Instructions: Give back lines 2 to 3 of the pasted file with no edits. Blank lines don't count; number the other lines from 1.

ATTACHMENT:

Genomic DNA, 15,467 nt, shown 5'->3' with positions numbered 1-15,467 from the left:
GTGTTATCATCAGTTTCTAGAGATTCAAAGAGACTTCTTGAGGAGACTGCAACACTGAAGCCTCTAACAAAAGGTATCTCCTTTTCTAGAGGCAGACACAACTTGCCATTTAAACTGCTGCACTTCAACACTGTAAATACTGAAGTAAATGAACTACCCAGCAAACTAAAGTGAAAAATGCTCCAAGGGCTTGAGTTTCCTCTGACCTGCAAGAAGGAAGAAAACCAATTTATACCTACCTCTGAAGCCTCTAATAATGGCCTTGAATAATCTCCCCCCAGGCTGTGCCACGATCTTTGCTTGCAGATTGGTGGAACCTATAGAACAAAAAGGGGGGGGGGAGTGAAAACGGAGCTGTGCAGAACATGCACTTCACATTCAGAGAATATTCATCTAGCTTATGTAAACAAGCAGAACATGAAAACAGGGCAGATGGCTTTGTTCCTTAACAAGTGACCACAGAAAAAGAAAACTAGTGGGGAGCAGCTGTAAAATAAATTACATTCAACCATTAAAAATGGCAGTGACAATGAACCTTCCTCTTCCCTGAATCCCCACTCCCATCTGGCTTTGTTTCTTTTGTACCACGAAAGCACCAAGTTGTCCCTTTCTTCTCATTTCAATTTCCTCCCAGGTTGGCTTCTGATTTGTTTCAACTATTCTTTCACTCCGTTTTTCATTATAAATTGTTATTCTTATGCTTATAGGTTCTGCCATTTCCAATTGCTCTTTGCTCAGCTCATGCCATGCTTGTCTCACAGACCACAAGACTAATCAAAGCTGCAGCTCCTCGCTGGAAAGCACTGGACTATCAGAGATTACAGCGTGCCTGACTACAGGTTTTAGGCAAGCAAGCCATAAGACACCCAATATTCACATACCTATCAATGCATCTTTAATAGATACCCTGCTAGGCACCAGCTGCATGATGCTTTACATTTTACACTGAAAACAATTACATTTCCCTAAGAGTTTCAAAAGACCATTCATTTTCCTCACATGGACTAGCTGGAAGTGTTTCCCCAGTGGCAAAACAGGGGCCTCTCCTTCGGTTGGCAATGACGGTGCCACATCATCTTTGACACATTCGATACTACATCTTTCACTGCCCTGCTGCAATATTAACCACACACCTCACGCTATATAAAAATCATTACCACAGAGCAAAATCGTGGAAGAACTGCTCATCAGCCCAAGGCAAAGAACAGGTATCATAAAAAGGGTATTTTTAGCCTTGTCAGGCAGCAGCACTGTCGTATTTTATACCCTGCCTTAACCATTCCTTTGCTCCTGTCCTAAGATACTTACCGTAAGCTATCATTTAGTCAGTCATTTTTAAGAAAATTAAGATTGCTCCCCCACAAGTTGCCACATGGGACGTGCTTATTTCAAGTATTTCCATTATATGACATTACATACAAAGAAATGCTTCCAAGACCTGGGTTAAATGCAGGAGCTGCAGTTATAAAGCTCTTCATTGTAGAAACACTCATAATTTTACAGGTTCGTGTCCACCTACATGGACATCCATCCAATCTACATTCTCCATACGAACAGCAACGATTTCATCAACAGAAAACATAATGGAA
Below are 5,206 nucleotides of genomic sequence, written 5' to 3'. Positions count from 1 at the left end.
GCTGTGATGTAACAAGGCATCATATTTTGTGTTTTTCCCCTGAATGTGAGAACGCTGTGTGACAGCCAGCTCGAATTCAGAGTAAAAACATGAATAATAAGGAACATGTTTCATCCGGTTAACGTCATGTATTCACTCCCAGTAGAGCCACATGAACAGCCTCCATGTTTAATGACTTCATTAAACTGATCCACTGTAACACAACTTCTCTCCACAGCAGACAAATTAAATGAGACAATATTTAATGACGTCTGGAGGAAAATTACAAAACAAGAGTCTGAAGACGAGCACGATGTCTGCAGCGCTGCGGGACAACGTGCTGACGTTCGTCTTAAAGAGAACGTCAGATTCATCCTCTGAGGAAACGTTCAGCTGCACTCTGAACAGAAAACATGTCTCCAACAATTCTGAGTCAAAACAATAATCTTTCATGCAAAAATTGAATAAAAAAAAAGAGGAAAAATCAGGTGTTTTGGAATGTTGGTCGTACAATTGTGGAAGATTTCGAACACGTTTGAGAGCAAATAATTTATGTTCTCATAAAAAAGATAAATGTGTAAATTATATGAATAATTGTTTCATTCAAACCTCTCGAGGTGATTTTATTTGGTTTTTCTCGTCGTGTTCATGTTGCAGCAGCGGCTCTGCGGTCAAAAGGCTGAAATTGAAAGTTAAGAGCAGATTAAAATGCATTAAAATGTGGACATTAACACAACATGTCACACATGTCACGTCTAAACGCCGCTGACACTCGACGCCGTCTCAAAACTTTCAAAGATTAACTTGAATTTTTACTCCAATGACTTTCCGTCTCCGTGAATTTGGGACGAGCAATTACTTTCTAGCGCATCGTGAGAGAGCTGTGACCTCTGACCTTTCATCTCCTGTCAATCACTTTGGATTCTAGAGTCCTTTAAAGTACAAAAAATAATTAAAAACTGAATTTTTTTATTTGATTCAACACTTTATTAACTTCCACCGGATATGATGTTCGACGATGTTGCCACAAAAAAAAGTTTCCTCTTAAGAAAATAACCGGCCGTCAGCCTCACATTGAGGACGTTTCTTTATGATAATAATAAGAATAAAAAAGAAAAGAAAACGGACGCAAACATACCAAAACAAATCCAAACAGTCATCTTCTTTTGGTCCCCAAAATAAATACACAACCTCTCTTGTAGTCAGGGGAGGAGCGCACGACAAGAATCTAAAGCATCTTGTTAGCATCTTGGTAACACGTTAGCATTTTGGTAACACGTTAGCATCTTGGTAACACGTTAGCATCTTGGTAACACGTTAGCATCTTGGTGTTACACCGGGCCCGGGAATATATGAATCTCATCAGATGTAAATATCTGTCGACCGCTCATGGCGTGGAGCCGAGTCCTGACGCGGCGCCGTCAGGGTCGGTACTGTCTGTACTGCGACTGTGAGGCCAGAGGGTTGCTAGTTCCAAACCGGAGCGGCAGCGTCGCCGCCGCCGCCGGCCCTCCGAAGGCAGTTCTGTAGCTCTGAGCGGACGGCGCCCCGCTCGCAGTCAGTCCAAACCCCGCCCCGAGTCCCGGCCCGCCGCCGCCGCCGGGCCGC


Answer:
GTGTTATCATCAGTTTCTAGAGATTCAAAGAGACTTCTTGAGGAGACTGCAACACTGAAGCCTCTAACAAAAGGTATCTCCTTTTCTAGAGGCAGACACAACTTGCCATTTAAACTGCTGCACTTCAACACTGTAAATACTGAAGTAAATGAACTACCCAGCAAACTAAAGTGAAAAATGCTCCAAGGGCTTGAGTTTCCTCTGACCTGCAAGAAGGAAGAAAACCAATTTATACCTACCTCTGAAGCCTCTAATAATGGCCTTGAATAATCTCCCCCCAGGCTGTGCCACGATCTTTGCTTGCAGATTGGTGGAACCTATAGAACAAAAAGGGGGGGGGGAGTGAAAACGGAGCTGTGCAGAACATGCACTTCACATTCAGAGAATATTCATCTAGCTTATGTAAACAAGCAGAACATGAAAACAGGGCAGATGGCTTTGTTCCTTAACAAGTGACCACAGAAAAAGAAAACTAGTGGGGAGCAGCTGTAAAATAAATTACATTCAACCATTAAAAATGGCAGTGACAATGAACCTTCCTCTTCCCTGAATCCCCACTCCCATCTGGCTTTGTTTCTTTTGTACCACGAAAGCACCAAGTTGTCCCTTTCTTCTCATTTCAATTTCCTCCCAGGTTGGCTTCTGATTTGTTTCAACTATTCTTTCACTCCGTTTTTCATTATAAATTGTTATTCTTATGCTTATAGGTTCTGCCATTTCCAATTGCTCTTTGCTCAGCTCATGCCATGCTTGTCTCACAGACCACAAGACTAATCAAAGCTGCAGCTCCTCGCTGGAAAGCACTGGACTATCAGAGATTACAGCGTGCCTGACTACAGGTTTTAGGCAAGCAAGCCATAAGACACCCAATATTCACATACCTATCAATGCATCTTTAATAGATACCCTGCTAGGCACCAGCTGCATGATGCTTTACATTTTACACTGAAAACAATTACATTTCCCTAAGAGTTTCAAAAGACCATTCATTTTCCTCACATGGACTAGCTGGAAGTGTTTCCCCAGTGGCAAAACAGGGGCCTCTCCTTCGGTTGGCAATGACGGTGCCACATCATCTTTGACACATTCGATACTACATCTTTCACTGCCCTGCTGCAATATTAACCACACACCTCACGCTATATAAAAATCATTACCACAGAGCAAAATCGTGGAAGAACTGCTCATCAGCCCAAGGCAAAGAACAGGTATCATAAAAAGGGTATTTTTAGCCTTGTCAGGCAGCAGCACTGTCGTATTTTATACCCTGCCTTAACCATTCCTTTGCTCCTGTCCTAAGATACTTACCGTAAGCTATCATTTAGTCAGTCATTTTTAAGAAAATTAAGATTGCTCCCCCACAAGTTGCCACATGGGACGTGCTTATTTCAAGTATTTCCATTATATGACATTACATACAAAGAAATGCTTCCAAGACCTGGGTTAAATGCAGGAGCTGCAGTTATAAAGCTCTTCATTGTAGAAACACTCATAATTTTACAGGTTCGTGTCCACCTACATGGACATCCATCCAATCTACATTCTCCATACGAACAGCAACGATTTCATCAACAGAAAACATAATGGAA
Below are 5,206 nucleotides of genomic sequence, written 5' to 3'. Positions count from 1 at the left end.